Low Interest Credit Cards: Four Questions to Ask When Considering a Variable Rate
When shopping for new credit, you might come across credit card deals offering variable interest rates that are lower than the fixed rates offered on other credit cards.
So should you go for the variable rate, hoping for the best?
First, understand the difference between fixed and variable rates. Fixed rates, by and large, stay the same. Under new credit card regulations, credit card companies can't increase the fixed rate on new purchases during the first year a credit card account is open. After that, the issuer must give you 45 days notice of a proposed fixed rate hike as well as the ability to opt out of the deal. Credit card issuers also are prohibited from raising the fixed interest rate on existing balances, unless you're more than 60 days late on your credit card payments.
Variable rates are just that--they change according to an index, and no one can predict with certainty what will happen with variable rates. Even the most qualified economists can't tell you for sure where the prime rate will be next year. Before you sign up for a variable rate credit card, ask these four questions:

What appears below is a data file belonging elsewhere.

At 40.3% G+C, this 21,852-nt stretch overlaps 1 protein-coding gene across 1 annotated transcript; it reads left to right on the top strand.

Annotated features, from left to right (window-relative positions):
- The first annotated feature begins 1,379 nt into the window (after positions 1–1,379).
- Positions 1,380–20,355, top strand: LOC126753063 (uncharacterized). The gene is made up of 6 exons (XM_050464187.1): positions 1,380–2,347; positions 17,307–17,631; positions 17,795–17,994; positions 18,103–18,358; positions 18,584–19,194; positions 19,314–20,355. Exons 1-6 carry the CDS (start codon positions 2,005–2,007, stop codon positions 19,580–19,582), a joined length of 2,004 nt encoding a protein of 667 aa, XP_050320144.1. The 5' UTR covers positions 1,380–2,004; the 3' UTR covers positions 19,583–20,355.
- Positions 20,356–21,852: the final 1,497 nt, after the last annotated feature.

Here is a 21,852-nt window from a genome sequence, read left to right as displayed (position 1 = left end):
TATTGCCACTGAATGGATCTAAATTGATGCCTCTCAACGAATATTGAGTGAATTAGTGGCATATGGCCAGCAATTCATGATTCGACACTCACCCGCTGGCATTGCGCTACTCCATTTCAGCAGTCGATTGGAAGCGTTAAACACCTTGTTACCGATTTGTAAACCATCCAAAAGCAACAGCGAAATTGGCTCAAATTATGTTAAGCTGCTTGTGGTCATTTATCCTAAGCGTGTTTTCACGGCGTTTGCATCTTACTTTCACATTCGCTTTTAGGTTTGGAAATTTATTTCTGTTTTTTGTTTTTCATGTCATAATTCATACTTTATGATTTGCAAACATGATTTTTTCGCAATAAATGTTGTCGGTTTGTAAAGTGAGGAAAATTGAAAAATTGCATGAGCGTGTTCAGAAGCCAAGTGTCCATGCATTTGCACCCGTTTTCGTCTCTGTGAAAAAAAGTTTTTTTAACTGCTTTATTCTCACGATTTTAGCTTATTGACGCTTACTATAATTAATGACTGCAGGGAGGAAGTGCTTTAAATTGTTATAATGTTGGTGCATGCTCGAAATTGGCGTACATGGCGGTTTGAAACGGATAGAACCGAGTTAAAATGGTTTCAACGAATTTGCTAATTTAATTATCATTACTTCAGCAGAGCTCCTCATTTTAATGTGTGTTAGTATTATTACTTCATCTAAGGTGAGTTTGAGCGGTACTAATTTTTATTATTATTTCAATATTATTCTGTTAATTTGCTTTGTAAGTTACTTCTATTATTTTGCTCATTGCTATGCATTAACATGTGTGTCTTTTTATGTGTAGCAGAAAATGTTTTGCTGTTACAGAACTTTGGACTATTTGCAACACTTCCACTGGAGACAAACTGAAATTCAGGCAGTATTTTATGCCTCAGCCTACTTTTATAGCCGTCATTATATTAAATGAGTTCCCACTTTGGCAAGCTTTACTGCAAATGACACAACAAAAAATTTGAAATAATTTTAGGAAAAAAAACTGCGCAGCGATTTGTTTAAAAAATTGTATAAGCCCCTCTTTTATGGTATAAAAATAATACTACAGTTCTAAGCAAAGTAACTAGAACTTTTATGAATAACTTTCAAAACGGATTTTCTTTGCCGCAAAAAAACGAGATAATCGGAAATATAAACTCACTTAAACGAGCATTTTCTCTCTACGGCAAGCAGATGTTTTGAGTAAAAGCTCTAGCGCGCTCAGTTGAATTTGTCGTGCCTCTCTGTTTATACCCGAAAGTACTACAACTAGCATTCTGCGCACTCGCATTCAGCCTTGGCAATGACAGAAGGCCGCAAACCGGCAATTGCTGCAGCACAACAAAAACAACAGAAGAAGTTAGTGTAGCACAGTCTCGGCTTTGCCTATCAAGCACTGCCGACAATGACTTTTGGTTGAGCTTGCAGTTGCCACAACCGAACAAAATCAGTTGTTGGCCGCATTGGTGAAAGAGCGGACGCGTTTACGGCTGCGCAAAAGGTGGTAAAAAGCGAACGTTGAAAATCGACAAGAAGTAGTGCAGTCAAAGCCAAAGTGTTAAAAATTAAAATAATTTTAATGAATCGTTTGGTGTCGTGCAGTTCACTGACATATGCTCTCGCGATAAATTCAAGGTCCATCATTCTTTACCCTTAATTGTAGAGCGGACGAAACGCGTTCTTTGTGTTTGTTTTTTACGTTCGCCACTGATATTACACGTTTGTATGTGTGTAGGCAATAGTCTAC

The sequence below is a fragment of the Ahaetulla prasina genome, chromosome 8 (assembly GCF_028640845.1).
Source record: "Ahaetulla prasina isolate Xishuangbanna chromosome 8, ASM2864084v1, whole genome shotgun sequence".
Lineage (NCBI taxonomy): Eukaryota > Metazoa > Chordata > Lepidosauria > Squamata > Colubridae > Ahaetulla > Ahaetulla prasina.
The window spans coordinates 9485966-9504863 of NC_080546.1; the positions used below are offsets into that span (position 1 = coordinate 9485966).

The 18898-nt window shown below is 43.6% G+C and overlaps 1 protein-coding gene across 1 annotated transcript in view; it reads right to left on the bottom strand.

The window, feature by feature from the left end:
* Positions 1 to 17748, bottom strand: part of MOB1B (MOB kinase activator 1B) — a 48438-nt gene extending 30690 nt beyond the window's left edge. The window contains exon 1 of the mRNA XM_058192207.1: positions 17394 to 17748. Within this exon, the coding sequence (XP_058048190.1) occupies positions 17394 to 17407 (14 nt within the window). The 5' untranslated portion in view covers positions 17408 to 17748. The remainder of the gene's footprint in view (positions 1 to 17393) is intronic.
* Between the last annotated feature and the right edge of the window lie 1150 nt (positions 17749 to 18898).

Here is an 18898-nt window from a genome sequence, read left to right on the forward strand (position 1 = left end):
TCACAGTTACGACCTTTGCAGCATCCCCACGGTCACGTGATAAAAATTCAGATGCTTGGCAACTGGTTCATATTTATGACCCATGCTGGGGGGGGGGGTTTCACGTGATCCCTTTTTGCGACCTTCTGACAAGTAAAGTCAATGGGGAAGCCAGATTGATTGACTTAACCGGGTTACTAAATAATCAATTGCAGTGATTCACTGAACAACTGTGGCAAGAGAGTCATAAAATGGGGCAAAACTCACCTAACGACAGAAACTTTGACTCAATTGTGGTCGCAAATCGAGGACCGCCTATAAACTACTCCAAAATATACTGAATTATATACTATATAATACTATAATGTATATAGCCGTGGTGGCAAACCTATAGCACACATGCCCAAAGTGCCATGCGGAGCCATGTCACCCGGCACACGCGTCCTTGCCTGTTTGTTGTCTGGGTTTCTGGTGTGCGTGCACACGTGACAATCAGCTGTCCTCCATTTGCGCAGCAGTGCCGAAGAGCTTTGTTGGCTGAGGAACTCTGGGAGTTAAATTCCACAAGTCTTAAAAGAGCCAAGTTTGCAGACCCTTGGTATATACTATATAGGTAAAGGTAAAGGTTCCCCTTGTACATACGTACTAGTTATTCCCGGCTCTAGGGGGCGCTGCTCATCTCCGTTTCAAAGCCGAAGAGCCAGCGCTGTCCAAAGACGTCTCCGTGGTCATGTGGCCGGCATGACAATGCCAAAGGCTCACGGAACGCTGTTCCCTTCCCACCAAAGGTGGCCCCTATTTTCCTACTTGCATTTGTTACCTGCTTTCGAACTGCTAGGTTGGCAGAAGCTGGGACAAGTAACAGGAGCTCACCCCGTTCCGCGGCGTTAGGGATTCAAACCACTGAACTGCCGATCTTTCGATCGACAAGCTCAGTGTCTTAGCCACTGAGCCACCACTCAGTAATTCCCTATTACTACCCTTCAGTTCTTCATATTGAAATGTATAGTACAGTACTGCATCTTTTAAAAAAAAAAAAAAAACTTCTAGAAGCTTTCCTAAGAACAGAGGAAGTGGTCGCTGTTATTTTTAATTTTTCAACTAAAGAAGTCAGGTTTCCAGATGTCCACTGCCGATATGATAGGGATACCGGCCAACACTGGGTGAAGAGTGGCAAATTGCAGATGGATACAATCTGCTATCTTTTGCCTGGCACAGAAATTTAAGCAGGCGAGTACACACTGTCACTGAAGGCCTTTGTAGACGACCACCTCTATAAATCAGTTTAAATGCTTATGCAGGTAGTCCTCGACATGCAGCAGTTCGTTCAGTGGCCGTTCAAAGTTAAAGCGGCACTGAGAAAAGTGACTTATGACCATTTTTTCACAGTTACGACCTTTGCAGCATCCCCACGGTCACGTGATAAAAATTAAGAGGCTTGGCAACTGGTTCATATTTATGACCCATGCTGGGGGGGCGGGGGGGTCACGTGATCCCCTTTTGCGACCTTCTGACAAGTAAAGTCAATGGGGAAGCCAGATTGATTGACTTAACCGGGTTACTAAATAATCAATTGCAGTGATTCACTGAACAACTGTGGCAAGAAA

1. Calculating the credit card rate: What index is used?
Variable rates are based on a specific index, such as the prime rate. Find out the index, how much it is currently and how it has performed.
2. How much is the credit card rate margin?
The margin is the amount the credit card company adds to the index to equal the variable rate you pay. If the rate is prime plus 5, and the prime rate is 3, then your variable rate is 8 percent.
3. How often can will the credit card rate change?
Read the fine print on credit card offers to learn how often the rate will change. One piece of good news: New Federal Reserve rules prohibit credit card companies from setting minimum rates, or floors, for variable rate cards, which had prevented rates from dropping below a certain threshold.
4. How important is certainty?
If you plan to carry a balance from month to month and must know how much interest payment to expect for budgeting purposes, then you might be better off with a fixed rate credit card. But a good deal on a variable rate card could work well if you can manage a little financial uncertainty.
Published 03/11/11 (Modified 03/30/11)